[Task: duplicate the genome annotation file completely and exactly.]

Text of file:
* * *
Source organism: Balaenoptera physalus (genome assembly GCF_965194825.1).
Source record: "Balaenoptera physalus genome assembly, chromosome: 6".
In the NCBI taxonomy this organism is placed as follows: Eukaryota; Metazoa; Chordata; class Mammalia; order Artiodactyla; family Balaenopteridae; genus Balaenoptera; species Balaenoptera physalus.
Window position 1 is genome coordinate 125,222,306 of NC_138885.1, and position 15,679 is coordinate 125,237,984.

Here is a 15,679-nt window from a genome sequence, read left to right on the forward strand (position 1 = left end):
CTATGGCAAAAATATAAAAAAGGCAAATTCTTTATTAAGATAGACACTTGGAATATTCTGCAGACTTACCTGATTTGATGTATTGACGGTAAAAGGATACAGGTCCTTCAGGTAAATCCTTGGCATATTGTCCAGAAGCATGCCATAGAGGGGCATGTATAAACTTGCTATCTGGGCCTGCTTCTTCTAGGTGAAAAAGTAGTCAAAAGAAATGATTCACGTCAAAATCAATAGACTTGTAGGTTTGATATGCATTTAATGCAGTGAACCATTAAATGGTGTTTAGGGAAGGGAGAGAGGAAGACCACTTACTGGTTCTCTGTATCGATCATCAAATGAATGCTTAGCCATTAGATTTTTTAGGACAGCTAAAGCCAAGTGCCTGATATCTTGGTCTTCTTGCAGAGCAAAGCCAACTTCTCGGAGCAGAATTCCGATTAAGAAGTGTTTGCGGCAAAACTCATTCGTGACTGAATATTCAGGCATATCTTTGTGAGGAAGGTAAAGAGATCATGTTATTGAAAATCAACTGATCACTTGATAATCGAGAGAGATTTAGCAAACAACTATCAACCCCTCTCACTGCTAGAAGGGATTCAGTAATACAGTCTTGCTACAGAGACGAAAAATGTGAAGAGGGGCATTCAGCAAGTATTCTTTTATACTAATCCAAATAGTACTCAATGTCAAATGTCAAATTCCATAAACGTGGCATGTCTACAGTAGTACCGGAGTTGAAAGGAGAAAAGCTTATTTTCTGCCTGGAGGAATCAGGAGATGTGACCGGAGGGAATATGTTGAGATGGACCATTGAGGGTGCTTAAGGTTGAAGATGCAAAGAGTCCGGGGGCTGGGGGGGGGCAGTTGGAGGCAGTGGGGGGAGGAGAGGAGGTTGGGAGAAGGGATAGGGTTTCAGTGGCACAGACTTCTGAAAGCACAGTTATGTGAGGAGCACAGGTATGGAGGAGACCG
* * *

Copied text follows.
Source organism: Balaenoptera physalus (genome assembly GCF_965194825.1).
Source record: "Balaenoptera physalus genome assembly, chromosome: 6".
In the NCBI taxonomy this organism is placed as follows: Eukaryota; Metazoa; Chordata; class Mammalia; order Artiodactyla; family Balaenopteridae; genus Balaenoptera; species Balaenoptera physalus.
Window position 1 is genome coordinate 125,222,306 of NC_138885.1, and position 15,679 is coordinate 125,237,984.

Here is a 15,679-nt window from a genome sequence, read left to right on the forward strand (position 1 = left end):
CTATGGCAAAAATATAAAAAAGGCAAATTCTTTATTAAGATAGACACTTGGAATATTCTGCAGACTTACCTGATTTGATGTATTGACGGTAAAAGGATACAGGTCCTTCAGGTAAATCCTTGGCATATTGTCCAGAAGCATGCCATAGAGGGGCATGTATAAACTTGCTATCTGGGCCTGCTTCTTCTAGGTGAAAAAGTAGTCAAAAGAAATGATTCACGTCAAAATCAATAGACTTGTAGGTTTGATATGCATTTAATGCAGTGAACCATTAAATGGTGTTTAGGGAAGGGAGAGAGGAAGACCACTTACTGGTTCTCTGTATCGATCATCAAATGAATGCTTAGCCATTAGATTTTTTAGGACAGCTAAAGCCAAGTGCCTGATATCTTGGTCTTCTTGCAGAGCAAAGCCAACTTCTCGGAGCAGAATTCCGATTAAGAAGTGTTTGCGGCAAAACTCATTCGTGACTGAATATTCAGGCATATCTTTGTGAGGAAGGTAAAGAGATCATGTTATTGAAAATCAACTGATCACTTGATAATCGAGAGAGATTTAGCAAACAACTATCAACCCCTCTCACTGCTAGAAGGGATTCAGTAATACAGTCTTGCTACAGAGACGAAAAATGTGAAGAGGGGCATTCAGCAAGTATTCTTTTATACTAATCCAAATAGTACTCAATGTCAAATGTCAAATTCCATAAACGTGGCATGTCTACAGTAGTACCGGAGTTGAAAGGAGAAAAGCTTATTTTCTGCCTGGAGGAATCAGGAGATGTGACCGGAGGGAATATGTTGAGATGGACCATTGAGGGTGCTTAAGGTTGAAGATGCAAAGAGTCCGGGGGCTGGGGGGGGGCAGTTGGAGGCAGTGGGGGGAGGAGAGGAGGTTGGGAGAAGGGATAGGGTTTCAGTGGCACAGACTTCTGAAAGCACAGTTATGTGAGGAGCACAGGTATGGAGGAGACCG